Lindy Land is rich in destinations where you can consistently put crappies on ice. Anglers seeking fast action for super-size slabs, however, often need to look a little harder.

Veteran icewater panfish stalker Jeff Sundin is no stranger to targeting crappies on big lakes in his north-central Minnesota stomping grounds. But one of his favorite approaches for hooking up with true slabs is fishing overlooked lakes other anglers miss.

The search starts online. Sundin scours state fisheries department websites, plus a variety of other state, federal and county resources for leads on out-of-the-way honeyholes.

“I look for crappie lakes less than 100 acres in size, with no public ramps, launch points or major snowmobile trails leading in to them,” he explained. In an ideal world, he can park his truck and hoof it across public land to reach the lake.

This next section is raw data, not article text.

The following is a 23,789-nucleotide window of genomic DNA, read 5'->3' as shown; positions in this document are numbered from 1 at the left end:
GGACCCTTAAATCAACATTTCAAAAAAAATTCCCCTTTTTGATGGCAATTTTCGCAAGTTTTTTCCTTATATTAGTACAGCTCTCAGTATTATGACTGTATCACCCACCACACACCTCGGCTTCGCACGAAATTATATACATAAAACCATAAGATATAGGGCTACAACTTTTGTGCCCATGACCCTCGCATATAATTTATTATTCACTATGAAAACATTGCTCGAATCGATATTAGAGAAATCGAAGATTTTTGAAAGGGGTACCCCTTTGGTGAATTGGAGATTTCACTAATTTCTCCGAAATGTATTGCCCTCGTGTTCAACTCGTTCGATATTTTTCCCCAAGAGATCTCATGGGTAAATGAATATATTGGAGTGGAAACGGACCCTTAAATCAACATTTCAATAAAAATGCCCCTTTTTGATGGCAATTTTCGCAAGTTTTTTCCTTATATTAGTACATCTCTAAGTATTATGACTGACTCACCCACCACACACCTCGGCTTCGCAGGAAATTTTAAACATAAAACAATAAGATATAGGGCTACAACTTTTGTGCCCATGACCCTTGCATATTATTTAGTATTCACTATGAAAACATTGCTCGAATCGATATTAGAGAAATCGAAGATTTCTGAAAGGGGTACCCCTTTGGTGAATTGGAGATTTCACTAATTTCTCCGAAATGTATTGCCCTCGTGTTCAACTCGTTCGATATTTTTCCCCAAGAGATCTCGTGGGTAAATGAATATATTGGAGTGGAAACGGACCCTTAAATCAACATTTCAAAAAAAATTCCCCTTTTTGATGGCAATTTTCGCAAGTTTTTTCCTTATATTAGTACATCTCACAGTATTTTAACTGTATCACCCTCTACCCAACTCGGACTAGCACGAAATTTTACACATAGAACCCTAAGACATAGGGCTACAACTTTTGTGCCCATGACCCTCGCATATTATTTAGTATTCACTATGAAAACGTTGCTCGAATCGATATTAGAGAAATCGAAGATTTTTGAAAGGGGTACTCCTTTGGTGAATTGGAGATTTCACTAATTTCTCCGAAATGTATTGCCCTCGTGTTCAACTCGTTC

He zeroes in on lakes with a limited amount of structure. “It’s easier to find fish fast in a lake with one major hole, one point and one weed flat,” he said. Sundin also travels light, carrying a few rods, small supply of waxies or minnows, auger, sonar and small tackle box.

Once on location, he adheres to a three-step lure progression. Metal marvels including the Lindy Frostee Spoon and slow-falling but flashy Quiver Spoon are dropped first. These baits attract attention and trigger aggressive crappies to reveal their location.

For less active fish, he throws down a small, horizontal-hanging jig like Lindy’s Tungsten Toad, tipped with a single waxworm. To tempt a school’s staunchest skeptics into striking, he switches to a Frostee Jig and minnow presentation.